What struck me in reading these essays is how much in touch Graves is with human foibles and eccentricities, a good many of which he readily admits to sharing. There are few of us who don't, in some form or another, share his pleasure in junk. Who couldn't identify a little with the old man Graves describes who became fixated on glass bottles, going out each day in a suit, a double-breasted one, mind you, to collect them from other people's trash cans? He then stood them "in serried, sparkling, multicolored ranks on shelves he had built for them," outlined walkways and flowerbeds with them, filled the garage, until they finally "started creeping on little cat feet into the house, at about which point his family (bottles not being the only problem) committed him to the veterans' mental facility at Waco." And who among us constant battlers of overpowering technology wouldn't get a little thrill from a cordwood splitter made from "a wrecked lawnmower, a Case tractor's hydraulic pump, a long-stroke piston out of the landing gear of a World War II bomber, two lengths of railroad track, a massive driving wedge made from old plowshares welded together, and various other hunks of metal gleaned with a cutting torch or a wrench from car frames and elsewhere"?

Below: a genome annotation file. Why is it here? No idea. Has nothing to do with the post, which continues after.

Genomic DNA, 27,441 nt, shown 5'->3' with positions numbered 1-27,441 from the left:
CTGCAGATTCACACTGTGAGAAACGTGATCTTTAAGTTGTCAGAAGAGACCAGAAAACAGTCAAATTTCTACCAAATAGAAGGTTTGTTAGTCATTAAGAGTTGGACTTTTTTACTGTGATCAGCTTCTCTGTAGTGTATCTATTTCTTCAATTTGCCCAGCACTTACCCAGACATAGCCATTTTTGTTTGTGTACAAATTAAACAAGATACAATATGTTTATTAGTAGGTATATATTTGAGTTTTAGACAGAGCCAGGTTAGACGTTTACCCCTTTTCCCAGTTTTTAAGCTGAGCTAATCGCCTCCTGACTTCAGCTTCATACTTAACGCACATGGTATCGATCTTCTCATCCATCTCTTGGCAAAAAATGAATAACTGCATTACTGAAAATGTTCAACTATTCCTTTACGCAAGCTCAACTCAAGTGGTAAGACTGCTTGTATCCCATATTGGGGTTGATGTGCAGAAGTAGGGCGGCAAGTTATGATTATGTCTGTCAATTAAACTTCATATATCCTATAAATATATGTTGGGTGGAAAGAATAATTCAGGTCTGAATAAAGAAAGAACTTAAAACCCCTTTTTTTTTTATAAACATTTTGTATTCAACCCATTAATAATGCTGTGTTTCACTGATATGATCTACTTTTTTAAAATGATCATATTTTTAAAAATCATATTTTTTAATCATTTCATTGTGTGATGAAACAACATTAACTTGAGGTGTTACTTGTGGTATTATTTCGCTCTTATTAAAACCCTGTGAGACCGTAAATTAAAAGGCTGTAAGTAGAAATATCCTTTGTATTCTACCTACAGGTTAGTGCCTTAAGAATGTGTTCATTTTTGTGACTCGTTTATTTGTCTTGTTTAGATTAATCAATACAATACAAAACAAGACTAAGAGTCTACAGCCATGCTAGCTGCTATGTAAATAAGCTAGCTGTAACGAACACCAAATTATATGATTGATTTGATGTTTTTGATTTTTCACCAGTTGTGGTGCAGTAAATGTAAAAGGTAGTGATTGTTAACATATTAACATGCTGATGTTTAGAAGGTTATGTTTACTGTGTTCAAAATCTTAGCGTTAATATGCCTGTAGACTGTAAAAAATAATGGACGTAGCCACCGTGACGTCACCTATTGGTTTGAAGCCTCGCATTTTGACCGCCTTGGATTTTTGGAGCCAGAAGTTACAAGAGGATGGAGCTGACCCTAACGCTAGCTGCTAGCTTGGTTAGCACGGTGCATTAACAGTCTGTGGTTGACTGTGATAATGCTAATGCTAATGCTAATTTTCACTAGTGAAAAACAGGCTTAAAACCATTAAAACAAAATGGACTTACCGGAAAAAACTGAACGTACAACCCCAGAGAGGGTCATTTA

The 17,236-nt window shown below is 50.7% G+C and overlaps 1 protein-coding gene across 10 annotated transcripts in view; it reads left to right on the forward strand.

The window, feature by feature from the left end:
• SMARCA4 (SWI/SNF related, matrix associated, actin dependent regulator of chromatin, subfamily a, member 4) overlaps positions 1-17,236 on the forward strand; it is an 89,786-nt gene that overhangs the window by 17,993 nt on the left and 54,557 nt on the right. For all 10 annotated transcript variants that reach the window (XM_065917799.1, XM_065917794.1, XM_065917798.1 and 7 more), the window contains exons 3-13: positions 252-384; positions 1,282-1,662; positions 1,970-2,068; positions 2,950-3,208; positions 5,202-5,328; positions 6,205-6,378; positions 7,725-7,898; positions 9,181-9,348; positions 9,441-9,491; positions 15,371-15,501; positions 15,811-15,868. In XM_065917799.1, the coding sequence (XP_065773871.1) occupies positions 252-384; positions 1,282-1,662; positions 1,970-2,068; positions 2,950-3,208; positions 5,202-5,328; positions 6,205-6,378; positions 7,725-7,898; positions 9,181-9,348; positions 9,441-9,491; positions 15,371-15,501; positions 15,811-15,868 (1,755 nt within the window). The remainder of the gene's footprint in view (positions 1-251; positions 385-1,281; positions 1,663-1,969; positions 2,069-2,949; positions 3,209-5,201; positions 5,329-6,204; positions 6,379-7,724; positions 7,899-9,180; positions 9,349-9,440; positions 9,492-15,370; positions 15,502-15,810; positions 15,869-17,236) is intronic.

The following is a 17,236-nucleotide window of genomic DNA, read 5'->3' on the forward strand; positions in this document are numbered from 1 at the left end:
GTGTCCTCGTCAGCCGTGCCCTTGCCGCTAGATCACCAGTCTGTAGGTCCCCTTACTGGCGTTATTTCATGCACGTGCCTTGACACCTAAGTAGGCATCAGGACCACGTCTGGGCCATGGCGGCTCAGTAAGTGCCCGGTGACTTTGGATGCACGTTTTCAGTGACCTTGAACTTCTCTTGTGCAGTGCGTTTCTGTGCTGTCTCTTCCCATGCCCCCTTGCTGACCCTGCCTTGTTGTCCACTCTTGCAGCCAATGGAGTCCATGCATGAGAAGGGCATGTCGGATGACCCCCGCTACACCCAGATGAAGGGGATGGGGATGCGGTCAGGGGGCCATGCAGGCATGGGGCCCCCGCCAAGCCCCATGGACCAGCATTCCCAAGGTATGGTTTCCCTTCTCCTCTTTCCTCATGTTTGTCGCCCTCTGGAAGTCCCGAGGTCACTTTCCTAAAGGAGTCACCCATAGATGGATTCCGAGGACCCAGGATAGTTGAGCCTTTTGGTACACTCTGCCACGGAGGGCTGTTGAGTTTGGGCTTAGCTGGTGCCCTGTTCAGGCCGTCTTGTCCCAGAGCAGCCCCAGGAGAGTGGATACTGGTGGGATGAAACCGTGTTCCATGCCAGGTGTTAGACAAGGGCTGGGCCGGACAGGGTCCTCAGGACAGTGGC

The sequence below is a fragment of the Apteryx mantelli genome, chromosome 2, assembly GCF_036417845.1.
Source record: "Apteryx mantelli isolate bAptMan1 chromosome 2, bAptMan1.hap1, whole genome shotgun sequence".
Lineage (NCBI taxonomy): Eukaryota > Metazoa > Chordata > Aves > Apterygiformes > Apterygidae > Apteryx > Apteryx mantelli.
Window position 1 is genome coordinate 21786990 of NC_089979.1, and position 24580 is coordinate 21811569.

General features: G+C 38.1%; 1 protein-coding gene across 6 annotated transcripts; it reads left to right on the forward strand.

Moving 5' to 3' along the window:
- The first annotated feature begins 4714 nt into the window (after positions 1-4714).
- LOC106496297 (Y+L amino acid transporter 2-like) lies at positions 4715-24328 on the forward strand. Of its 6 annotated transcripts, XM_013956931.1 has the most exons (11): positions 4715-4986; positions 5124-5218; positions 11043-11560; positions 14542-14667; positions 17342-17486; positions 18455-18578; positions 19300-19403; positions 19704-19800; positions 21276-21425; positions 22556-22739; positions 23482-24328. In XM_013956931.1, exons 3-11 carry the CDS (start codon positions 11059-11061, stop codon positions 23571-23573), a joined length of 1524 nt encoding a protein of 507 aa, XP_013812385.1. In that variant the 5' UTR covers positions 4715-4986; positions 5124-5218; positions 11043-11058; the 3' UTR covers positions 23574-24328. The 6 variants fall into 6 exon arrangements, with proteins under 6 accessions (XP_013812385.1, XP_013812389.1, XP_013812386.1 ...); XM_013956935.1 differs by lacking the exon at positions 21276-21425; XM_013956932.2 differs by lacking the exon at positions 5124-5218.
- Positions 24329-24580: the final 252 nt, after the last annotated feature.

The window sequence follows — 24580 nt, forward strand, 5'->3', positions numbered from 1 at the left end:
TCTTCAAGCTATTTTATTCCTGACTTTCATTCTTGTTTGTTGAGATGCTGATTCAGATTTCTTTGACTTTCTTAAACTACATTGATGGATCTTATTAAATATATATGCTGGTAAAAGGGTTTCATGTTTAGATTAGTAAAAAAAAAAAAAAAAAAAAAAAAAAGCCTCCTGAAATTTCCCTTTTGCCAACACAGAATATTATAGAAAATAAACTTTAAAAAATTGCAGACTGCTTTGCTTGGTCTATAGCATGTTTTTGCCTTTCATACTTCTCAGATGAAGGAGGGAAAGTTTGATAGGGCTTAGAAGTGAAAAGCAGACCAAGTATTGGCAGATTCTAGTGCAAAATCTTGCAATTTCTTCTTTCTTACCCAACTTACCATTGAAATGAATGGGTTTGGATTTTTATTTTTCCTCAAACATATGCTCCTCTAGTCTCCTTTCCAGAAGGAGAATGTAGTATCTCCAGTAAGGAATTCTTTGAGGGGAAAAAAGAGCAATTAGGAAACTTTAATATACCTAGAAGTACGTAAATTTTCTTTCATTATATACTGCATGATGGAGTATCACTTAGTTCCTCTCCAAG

Graves is a joy to quote because he is so wonderfully specific, mixing a flowing, literate and often syntactically complex prose style with his straightforward, understated ironic manner. He is equally as good on animals as he is on things, and he is full of wisdom, observing, for example, in "Some Chickens I Have Known," that "for hundreds and maybe thousands of years game fowl have been bred by men for a single main fell purpose, so that their ferocity far exceeds that of their wild progenitors and is in a sense not so much their own as an extension of human ferocity, which may well be the worst kind of all.
"But when I'm honest with myself I know their ferocity is damned beautiful as well, because in another sense what men have bred into them over the centuries is an ideal of total courage. . . ."
Perhaps the greatest kudos belong to the last essay, "The Loser," a moving and thoughtful piece about a country auction and the man "with the pinched waxy look of sickness on him" whose earthly possessions are being bid away. I understand now why I have never much liked these "sellout auctions -- melancholy events nearly always, aromatic with defeat and often with death."
In short, this is a book to browse in, to delight in, a book for all of us who take pride in whatever little bits of self-sufficiency and individuality we can muster, who like to "attain sometimes the pleasant illusion, rare these days, of dominating the world around you, technology and all." This is a book, too, that gives the lie to a certain member of the Eastern Literary Establishment, who shall remain nameless, who remarked at a recent writers' conference in Houston that "everyone knows all the good writers in Texas have already gone to New York anyway." Not by a long shot is what I say. Not by a long shot.